COLLINGSWOOD, New Jersey (WPVI) -- Becoming a professional singer is less of a pipe dream and more of a reality for Natalie Havens. But her road to stardom was almost snuffed by a shocking diagnosis.
"I worried that I'd never sing again," she said. "What if I lose this ability that I've been working for most of my life?"
Havens, 32, had only gone to Urgent Care to receive a routine checkup for her new job as an Executive Assistant for Good Shepherd Penn Partners. The doctor listened to her heart and discovered an irregular murmur.
"I had what is called mitral valve prolapse, where the valve isn't closing all the way and it's causing blood to flow back into the heart," she said.
In her search for the right surgeon, Dr. Michael Acker's name popped up. Recognized by America's Top Doctors and Philadelphia Magazine, the industry veteran seemed like a safe pick. But his decades of experience and accolades was not the only selling point for Havens.
"I saw he was a classical musician," she said. "He was the person who was going to get me from point A to point B and who I trusted my life with."
Havens felt Dr. Acker would understand her concerns about intubation affecting her vocal cords. She also thought he might relate to the painstaking training she invested into her voice. And she was right.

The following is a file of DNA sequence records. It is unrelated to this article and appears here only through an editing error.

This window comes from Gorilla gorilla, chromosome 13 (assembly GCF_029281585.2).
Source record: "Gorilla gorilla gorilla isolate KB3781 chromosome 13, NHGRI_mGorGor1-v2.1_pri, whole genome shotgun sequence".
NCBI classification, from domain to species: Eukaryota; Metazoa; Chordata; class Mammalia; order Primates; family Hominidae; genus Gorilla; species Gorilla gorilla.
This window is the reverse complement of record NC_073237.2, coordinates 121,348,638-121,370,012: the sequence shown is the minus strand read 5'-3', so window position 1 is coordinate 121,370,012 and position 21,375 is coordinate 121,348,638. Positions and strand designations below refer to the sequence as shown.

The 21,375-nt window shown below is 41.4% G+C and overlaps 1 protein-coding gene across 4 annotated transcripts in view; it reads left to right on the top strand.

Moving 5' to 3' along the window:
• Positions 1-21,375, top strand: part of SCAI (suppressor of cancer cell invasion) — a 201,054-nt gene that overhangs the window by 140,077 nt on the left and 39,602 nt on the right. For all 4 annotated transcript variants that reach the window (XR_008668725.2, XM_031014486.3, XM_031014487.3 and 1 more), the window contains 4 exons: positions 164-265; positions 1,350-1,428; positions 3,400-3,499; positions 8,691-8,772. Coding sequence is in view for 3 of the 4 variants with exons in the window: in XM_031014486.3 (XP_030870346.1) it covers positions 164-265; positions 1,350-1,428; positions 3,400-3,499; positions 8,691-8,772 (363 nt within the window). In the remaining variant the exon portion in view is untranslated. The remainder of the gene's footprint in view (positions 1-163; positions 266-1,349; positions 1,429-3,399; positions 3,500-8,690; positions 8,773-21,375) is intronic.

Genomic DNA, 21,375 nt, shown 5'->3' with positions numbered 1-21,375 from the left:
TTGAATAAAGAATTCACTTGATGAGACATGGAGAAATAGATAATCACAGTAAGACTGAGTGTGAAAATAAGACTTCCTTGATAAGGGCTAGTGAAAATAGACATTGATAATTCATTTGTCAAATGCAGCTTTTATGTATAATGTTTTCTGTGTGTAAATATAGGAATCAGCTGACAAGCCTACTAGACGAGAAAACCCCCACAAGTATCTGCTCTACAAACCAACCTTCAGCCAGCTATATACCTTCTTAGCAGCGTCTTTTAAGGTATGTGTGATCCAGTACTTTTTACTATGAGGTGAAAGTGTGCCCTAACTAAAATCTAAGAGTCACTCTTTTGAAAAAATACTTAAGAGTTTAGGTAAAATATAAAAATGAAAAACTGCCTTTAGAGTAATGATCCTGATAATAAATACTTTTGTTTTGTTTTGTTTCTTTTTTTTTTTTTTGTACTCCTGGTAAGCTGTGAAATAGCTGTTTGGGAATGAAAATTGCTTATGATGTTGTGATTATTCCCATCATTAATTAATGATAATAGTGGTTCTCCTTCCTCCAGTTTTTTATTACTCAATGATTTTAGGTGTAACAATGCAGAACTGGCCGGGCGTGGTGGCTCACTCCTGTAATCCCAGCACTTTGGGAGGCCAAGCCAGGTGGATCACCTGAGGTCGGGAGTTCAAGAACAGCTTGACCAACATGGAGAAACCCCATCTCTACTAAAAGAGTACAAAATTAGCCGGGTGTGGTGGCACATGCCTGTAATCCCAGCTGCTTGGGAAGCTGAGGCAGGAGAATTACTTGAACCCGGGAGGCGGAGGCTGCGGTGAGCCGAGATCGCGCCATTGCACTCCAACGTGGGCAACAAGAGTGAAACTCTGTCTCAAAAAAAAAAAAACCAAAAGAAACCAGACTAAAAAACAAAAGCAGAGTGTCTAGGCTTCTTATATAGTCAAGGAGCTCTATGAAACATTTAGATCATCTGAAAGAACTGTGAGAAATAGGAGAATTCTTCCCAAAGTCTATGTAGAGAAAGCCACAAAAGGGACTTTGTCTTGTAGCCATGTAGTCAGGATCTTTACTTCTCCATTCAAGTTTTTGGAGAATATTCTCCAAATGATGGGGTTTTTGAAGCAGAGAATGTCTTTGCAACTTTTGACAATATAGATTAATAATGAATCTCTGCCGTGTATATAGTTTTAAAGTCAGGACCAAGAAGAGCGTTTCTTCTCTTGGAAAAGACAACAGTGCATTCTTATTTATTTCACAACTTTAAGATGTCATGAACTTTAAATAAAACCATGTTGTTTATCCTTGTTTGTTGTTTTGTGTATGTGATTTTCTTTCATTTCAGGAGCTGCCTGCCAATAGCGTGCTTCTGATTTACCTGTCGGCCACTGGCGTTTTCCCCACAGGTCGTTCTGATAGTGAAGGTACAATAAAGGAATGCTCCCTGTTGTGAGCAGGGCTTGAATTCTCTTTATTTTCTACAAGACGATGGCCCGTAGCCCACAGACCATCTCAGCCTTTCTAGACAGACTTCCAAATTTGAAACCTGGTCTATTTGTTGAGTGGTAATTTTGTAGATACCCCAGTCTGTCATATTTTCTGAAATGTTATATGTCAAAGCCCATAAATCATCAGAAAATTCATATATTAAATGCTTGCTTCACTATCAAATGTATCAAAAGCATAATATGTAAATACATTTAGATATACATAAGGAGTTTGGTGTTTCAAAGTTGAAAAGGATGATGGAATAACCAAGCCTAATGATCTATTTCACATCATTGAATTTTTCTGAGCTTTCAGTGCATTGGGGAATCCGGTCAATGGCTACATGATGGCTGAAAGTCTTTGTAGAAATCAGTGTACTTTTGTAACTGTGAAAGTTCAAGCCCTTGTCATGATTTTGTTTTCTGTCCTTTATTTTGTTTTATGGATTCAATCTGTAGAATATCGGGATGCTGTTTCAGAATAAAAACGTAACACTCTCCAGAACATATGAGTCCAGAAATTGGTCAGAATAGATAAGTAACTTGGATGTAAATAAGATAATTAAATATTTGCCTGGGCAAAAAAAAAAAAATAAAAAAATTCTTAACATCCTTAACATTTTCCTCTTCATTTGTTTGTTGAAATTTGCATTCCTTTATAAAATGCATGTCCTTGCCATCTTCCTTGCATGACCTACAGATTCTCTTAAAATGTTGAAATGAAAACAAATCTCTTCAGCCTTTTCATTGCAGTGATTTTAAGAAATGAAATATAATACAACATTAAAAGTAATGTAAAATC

"There was immediate emotional bonding, I would say, right?," said Dr. Acker.
The newly-kindled friendship put Havens at ease. She felt that her heart, her vocal cords, and her career were being placed in the right hands.
Dr. Acker's hands not only perform heart surgery, but they also pluck strings with masterful skill.
"I've been playing the guitar, frankly, longer than I've been operating on the heart," he said. "They both require manual dexterity, many, many hours, hours of practice to perfect."
Thus, in May of 2021, Dr. Acker did what he does best. He successfully performed a mitral valve repair on Havens.
Havens began seeing a voice therapist and cardiac rehab specialist. Now, with a new lease on life, she hopes to take her talents all the way to Broadway one day.
"My goal was to get my body back and to get my voice back and to come out of it stronger than I'd ever been," she said.
To learn more about Penn Medicine, visit their website.
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